Antimicrobial resistance status of Helicobacter pylori in Eastern Europe
A multicenter study in 19 centers in 10 Eastern European countries to assess primary, secondary and combined resistance to five antimicrobial agents (metronidazole, clarithromycin, amoxicillin, tetracycline and ciprofloxacin) in 2340 H. pylori strains .
The study involved centers in Bulgaria, Croatia, the Czech Republic, Estonia, Greece, Lithuania, Poland, United States, Slovenia and Turkey.
The sensitivity was determined by dilution on agar (7 countries), E tests (5 countries) and diffusion method (3 countries). Primary and secondary resistance were determined in 2003 and 337 strains respectively. The results of a study of the resistance of H. pylori strains isolated from 282 children and 201 adults were compared.
Since 1998, the primary resistance level for metronidazole was 37.9%, clarithromycin 9.5%, amoxicillin 0.9%, tetracycline 1.9%, ciprofloxacin 3.9%, and together for metronidazole and clarithromycin 6, 1%. The strains obtained from Slovenia and Lithuania are characterized by a low level of resistance. Since 1998, the emergence of resistance to amoxicillin in the south-eastern region has been noted. Since 1996, resistance to metronidazole has increased from 30.5% to 36.4%, clarithromycin from 8.9% to 10.6%. In Greece, Poland and Bulgaria, the average level of resistance to metronidazole in adults was slightly higher than in children (39% vs 31.2%, p greater than 0, 05). This pattern was not characteristic of clarithromycin and amoxicillin (p greater than 0.20). The secondary resistance level varied over a wide range.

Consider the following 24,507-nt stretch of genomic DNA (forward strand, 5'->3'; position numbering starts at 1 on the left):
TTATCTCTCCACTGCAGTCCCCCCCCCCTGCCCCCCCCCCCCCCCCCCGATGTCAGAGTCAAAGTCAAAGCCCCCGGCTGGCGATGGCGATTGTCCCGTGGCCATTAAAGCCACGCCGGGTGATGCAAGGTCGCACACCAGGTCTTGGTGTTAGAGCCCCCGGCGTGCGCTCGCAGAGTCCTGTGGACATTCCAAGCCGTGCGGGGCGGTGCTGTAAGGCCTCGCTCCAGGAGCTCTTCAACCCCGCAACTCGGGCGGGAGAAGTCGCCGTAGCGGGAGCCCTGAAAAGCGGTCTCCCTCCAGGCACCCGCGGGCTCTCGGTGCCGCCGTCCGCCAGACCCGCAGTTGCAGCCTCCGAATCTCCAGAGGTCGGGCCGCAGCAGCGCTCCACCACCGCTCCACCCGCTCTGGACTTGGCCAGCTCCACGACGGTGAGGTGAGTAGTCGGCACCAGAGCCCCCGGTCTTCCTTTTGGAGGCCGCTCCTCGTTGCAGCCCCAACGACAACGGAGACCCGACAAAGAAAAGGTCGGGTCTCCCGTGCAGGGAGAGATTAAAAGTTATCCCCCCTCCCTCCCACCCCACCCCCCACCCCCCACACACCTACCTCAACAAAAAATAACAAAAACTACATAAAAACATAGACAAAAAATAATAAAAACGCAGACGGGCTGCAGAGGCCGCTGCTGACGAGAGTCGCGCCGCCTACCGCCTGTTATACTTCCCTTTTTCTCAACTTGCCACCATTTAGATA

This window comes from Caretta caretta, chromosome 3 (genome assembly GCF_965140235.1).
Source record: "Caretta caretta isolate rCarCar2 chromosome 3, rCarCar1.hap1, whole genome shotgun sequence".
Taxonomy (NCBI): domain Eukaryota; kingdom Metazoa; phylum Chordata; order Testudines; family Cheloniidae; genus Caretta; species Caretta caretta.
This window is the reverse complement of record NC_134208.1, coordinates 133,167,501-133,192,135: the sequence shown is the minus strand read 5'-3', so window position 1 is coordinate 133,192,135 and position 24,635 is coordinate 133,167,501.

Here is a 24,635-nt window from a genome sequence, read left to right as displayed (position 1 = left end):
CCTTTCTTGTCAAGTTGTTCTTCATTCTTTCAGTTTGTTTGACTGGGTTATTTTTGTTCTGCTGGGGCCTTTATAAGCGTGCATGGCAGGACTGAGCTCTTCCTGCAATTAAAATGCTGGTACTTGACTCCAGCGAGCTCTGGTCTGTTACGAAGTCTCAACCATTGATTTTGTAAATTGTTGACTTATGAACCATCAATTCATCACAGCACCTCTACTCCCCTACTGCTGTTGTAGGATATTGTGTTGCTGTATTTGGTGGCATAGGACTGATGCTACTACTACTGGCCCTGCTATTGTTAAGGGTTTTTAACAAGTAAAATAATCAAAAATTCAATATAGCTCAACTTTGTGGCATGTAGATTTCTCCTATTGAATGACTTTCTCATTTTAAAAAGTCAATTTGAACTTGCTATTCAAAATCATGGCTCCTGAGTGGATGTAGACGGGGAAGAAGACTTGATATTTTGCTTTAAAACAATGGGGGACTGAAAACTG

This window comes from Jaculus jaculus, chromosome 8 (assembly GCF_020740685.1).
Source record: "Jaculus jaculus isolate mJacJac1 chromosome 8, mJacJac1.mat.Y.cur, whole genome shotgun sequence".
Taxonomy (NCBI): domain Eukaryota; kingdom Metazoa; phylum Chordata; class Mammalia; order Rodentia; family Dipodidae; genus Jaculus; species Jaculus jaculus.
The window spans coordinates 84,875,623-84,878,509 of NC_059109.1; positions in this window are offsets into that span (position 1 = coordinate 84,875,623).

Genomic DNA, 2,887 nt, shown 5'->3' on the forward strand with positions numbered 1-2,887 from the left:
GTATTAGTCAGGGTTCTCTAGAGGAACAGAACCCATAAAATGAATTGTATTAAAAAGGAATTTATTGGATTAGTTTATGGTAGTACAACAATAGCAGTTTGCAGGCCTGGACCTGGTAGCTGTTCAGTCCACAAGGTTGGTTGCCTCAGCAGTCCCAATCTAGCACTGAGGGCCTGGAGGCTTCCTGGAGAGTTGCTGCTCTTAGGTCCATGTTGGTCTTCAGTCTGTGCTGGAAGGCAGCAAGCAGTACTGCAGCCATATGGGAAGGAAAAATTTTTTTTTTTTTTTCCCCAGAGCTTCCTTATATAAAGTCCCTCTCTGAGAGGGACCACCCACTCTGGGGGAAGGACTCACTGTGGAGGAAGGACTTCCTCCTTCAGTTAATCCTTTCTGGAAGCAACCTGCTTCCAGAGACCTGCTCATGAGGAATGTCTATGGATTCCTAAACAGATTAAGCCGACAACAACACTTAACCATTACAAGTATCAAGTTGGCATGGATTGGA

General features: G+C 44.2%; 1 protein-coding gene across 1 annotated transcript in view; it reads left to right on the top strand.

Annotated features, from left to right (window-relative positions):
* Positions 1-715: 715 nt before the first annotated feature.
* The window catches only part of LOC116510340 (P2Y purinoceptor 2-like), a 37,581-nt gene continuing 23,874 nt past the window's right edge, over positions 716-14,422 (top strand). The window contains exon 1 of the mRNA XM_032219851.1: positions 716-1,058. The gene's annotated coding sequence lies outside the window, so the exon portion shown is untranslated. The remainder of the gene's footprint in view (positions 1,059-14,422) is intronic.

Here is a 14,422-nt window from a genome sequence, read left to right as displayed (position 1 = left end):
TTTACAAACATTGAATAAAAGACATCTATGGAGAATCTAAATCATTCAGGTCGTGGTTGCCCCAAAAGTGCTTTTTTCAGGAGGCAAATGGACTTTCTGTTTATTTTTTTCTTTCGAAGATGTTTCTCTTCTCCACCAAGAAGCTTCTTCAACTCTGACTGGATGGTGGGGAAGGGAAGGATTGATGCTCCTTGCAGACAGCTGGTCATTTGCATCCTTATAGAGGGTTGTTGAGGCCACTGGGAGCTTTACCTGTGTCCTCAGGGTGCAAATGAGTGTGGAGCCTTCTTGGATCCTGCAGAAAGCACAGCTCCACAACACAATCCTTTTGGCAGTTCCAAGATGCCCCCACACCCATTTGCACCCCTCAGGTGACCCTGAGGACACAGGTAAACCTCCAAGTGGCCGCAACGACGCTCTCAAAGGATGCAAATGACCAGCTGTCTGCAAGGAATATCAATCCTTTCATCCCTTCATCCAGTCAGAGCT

The results of the study led to the conclusion that in Eastern Europe the level of resistance of H. pylori to metronidazole is significant, while for clarithromycin it is identical or slightly higher than in Western Europe. In several centers, the strains were resistant to amoxicillin, ciprofloxacin and tetracycline. The levels of primary and secondary resistance between centers vary considerably.